Gov. Eric Holcomb on Thursday issued a state public health emergency declaration that supersedes previous ones issued during the coronavirus pandemic. The newest declaration extends through Memorial Day, May 31.
The governor issued the first such declaration to help mitigate the spread of COVID-19 on March 6, 2020. The 13th extension of that declaration, made March 31, was set to expire Friday.
The declaration issued Thursday notes that improvements have happened since the start of the pandemic, but “the spread and consequences of this disease in the Hoosier state remain as demonstrated by a 7-day average positivity rate of 4.5%; new confirmed cases daily; continued hospitalizations; and tragically, continued deaths from COVID-19.”
A total of 12,913 Hoosiers have died from the coronavirus, and nearly 719,000 Hoosiers have contracted the virus since March 6, 2020.
Thursday’s declaration said the state would continue to weekly update a color-coded map that shows the level of severity for a community spread by county. On Wednesday, in the latest update, the map showed the largest outbreaks are in northern Indiana counties — DeKalb, Elkhart, LaGrange, LaPorte, Steuben, and Whitley — and in Jefferson County, which along the Ohio River northeast of Louisville, Kentucky.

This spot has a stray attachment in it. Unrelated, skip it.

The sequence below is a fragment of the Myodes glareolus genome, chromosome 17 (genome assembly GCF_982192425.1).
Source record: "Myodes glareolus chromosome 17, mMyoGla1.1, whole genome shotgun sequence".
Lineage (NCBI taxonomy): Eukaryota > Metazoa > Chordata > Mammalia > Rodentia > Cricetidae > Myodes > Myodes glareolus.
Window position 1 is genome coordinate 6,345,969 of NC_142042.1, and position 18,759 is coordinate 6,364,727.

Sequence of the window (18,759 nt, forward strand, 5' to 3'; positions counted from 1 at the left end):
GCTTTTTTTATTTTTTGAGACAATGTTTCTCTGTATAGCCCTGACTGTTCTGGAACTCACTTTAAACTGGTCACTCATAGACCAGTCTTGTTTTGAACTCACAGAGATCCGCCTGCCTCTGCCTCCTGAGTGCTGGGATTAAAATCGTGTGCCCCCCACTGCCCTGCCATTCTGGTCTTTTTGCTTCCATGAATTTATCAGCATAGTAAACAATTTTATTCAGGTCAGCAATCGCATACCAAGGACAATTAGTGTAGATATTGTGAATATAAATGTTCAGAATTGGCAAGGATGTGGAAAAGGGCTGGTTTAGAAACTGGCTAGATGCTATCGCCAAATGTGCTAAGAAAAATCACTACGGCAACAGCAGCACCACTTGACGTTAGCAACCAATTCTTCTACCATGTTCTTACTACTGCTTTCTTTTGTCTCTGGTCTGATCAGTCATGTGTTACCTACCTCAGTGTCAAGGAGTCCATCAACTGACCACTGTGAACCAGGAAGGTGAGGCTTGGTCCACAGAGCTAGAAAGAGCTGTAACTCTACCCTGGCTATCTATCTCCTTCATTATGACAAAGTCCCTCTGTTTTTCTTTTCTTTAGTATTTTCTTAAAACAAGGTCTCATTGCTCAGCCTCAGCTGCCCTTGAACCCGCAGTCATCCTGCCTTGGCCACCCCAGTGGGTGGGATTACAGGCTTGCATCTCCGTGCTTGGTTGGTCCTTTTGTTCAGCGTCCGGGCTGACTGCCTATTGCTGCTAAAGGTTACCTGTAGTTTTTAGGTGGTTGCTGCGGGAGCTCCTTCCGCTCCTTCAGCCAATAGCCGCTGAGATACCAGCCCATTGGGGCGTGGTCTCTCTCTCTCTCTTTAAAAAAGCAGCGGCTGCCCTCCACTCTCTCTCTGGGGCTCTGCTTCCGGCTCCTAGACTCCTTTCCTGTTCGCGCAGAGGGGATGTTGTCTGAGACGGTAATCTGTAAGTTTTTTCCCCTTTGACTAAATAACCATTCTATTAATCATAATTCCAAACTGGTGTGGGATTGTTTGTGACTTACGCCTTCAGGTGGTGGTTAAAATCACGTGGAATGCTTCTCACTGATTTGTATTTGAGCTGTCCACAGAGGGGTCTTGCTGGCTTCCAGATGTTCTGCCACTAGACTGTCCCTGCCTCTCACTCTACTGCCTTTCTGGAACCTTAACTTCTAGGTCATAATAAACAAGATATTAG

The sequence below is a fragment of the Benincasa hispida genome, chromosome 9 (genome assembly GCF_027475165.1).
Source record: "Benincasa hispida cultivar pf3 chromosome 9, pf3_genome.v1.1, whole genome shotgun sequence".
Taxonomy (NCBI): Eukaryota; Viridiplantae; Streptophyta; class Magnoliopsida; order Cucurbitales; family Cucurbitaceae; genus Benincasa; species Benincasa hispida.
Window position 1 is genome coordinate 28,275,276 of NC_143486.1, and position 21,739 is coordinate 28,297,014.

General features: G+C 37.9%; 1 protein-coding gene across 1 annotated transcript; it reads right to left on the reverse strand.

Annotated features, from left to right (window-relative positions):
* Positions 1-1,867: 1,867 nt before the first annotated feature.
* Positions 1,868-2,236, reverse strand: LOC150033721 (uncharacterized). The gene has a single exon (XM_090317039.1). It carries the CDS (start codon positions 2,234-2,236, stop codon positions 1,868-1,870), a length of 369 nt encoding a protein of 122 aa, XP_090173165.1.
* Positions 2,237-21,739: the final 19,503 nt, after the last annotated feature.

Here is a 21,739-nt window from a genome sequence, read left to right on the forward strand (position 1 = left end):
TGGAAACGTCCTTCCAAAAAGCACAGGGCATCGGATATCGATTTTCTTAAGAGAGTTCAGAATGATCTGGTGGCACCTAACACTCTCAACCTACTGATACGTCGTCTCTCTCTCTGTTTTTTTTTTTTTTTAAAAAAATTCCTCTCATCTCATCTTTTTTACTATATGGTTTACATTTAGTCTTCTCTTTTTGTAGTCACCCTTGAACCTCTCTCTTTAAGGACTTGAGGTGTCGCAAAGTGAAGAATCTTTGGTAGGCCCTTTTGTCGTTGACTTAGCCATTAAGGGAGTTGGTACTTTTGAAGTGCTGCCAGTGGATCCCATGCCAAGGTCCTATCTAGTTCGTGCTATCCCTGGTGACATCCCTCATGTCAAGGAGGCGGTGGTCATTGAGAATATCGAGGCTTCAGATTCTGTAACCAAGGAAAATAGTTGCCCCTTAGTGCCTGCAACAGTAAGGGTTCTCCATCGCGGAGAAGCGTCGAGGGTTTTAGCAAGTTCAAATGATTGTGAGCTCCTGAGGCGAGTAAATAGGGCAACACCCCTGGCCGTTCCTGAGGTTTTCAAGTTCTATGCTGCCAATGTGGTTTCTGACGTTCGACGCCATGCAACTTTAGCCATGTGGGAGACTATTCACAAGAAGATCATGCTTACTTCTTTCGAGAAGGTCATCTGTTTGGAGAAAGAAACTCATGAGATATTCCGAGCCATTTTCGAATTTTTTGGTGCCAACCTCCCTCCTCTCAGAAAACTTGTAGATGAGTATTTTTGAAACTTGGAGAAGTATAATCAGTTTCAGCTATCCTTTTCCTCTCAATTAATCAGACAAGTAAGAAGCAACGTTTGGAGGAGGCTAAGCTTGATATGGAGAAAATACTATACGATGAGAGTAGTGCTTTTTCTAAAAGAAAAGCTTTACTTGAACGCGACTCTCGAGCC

Indiana health officials also will continue with daily monitoring of coronavirus numbers, including deaths and hospitalizations. The state also will continue contact tracing, vaccination efforts, and COVID-19 testing, the declaration said.
Indiana’s mask mandate will be limited to state government facilities, COVID testing and vaccination sites, and all K-12 schools. Holcomb lifted a more widespread, statewide mask mandate in March. Exemptions to the limited mask mandate include children younger than 8, people, with medical conditions that prevent wearing a face covering, people at religious services, and other instances outlined in the declaration.
In the Thursday declaration, businesses are still required to develop and implement plans to protect employees, customers, clients, and members. The plans must be publicly posted. The Indiana State Department of Health will do enforcement, the Indiana Department of Homeland Security, the Indiana Alcohol & Tobacco Commission, local boards of health, and other state and local officials. Indiana Occupational Safety and Health Administration will act against workplaces failing to comply with safety conditions.
The latest declaration also notes that local government officials cannot issue laws or orders that may contradict or be less restrictive than public health emergency limits set by the state. Localities can have more restrictive rules, such as Marion County’s continuing mask mandate.
This article was originally posted on www.wishtv.com.